Overweight men at risk of osteoarthritis of both hip and knee

May 28, 2008

Men who are overweight or obese are much more likely need a hip replacement for osteoarthritis than men who are of normal weight, finds research published online ahead of print in Annals of Rheumatic Diseases.

People who are overweight are known to be more likely to get osteoarthritis of the knee, but this is the first study to show that being overweight is a risk factor for hip osteoarthritis in men but not women.

Researchers compared the body mass indexes of 1,473 Icelandic people who had undergone hip or knee replacement with those of 1,103 people who had not had joint replacement surgery. All were born between 1910 and 1939.

They found women who were overweight (BMI>25) were no more likely to have had a hip replacement than women of normal weight, but men were. Men who were obese (BMI>30) were 70 per cent more likely to have had hip replacement surgery.

People of both sexes who were overweight were much more likely to have had knee replacement surgery and the more overweight they were the more likely it was. Men who were obese were five times more likely to have had a replacement knee and women four times more likely.

The authors say: “The study supports a positive association between high BMI and total knee replacement in both sexes, but for total hip replacement the association with BMI seems to be weaker, and possibly negligible for women.”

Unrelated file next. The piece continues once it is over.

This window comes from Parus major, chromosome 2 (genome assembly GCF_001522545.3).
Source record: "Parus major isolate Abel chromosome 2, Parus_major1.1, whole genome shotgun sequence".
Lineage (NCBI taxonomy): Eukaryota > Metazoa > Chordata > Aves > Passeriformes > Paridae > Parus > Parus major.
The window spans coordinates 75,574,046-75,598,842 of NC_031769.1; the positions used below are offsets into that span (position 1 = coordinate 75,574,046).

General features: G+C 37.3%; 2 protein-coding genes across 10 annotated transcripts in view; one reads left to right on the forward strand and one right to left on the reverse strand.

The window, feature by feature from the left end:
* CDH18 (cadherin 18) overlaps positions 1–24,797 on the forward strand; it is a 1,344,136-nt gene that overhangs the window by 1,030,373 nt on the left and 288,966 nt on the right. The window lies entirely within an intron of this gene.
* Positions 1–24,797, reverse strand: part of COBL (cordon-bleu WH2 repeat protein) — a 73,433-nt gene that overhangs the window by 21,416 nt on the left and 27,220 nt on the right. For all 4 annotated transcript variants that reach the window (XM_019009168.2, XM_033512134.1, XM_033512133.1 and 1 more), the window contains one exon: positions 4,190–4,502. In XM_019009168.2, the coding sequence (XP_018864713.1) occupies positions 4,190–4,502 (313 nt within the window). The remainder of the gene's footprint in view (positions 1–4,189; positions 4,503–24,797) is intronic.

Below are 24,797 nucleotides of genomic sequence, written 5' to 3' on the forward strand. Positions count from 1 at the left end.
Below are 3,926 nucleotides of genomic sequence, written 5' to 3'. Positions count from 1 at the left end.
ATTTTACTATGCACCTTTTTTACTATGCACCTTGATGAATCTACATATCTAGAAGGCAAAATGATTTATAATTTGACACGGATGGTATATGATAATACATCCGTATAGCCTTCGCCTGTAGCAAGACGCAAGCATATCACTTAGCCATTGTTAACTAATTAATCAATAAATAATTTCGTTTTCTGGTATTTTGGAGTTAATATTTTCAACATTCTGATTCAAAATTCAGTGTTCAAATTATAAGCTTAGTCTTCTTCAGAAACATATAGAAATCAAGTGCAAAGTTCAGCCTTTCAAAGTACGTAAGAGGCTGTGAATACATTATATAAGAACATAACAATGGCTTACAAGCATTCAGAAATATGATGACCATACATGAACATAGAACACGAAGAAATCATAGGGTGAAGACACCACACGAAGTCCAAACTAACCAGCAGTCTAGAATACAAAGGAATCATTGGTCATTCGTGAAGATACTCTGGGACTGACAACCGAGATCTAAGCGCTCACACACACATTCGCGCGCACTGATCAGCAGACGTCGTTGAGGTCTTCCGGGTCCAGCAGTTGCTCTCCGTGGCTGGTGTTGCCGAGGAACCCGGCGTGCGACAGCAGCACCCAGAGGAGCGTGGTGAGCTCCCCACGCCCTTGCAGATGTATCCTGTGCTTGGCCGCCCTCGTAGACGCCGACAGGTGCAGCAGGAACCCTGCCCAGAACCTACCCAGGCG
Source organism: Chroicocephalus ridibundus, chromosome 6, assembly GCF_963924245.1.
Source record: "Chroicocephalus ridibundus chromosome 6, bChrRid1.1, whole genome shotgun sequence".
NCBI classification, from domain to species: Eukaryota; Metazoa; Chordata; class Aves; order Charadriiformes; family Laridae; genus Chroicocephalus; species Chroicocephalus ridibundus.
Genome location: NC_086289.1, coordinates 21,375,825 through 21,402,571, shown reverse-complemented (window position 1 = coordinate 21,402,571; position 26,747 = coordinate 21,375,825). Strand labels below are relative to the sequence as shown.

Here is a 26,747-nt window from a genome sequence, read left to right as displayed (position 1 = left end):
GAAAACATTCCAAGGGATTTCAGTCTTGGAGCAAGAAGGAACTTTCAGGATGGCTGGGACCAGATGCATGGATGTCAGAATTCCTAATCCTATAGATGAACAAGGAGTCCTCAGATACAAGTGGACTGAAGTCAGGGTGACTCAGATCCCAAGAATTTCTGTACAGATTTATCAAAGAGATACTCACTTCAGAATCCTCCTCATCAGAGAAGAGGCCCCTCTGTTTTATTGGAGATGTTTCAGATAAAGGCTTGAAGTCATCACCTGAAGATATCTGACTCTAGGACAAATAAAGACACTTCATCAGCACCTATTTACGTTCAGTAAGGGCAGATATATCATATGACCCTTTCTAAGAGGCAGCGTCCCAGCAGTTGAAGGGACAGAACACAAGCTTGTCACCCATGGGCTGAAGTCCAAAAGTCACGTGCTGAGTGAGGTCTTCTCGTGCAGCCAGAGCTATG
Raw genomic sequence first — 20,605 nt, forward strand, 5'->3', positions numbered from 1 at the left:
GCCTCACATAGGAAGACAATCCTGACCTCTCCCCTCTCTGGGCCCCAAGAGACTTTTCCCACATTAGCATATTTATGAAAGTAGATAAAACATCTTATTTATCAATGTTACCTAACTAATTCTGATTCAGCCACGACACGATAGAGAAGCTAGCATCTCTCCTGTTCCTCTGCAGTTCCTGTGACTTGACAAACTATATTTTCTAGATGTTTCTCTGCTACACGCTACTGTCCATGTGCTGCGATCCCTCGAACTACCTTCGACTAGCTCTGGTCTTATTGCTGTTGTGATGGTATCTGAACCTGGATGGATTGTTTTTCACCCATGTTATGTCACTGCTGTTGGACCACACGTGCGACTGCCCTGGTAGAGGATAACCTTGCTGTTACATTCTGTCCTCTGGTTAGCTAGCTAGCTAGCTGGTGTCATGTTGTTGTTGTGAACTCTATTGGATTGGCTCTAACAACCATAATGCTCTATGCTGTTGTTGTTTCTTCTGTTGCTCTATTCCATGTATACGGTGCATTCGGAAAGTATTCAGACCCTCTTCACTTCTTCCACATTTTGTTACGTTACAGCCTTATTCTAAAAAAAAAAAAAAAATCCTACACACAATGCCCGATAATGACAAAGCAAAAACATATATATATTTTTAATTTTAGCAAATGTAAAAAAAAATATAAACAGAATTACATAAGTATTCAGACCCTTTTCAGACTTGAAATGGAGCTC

Source: British Medical Journal

Explore further: Ebola virus in Africa outbreak is a new strain

add to favorites email to friend print save as pdf

Related Stories

Researchers discuss sugar's highs, lows

Mar 24, 2011

America's growing sweet tooth is super-sizing waistlines and the nation's health care price tag, warn University of California researchers. People in the U.S. are eating 21 times more sweet stuff today than the pilgrims and ...

Recommended for you

Ebola virus in Africa outbreak is a new strain

1 hour ago

The Ebola virus that has killed scores of people in Guinea this year is a new strain—evidence that the disease did not spread there from outbreaks in some other African nations, scientists report.

Researchers see hospitalization records as additional tool

1 hour ago

Comparing hospitalization records with data reported to local boards of health presents a more accurate way to monitor how well communities track disease outbreaks, according to a paper published April 16 in the journal PLOS ON ...

Malaysia reports first Asian death from MERS virus

7 hours ago

A Malaysian man who went on a pilgrimage to Saudi Arabia has become the first death in Asia from Middle East respiratory syndrome, while the Philippines has isolated a health worker who tested positive for the deadly coronavirus.

User comments : 0

More news stories

Down's chromosome cause genome-wide disruption

The extra copy of Chromosome 21 that causes Down's syndrome throws a spanner into the workings of all the other chromosomes as well, said a study published Wednesday that surprised its authors.

Ebola virus in Africa outbreak is a new strain

The Ebola virus that has killed scores of people in Guinea this year is a new strain—evidence that the disease did not spread there from outbreaks in some other African nations, scientists report.

Freight train industry to miss safety deadline

The U.S. freight railroad industry says only one-fifth of its track will be equipped with mandatory safety technology to prevent most collisions and derailments by the deadline set by Congress.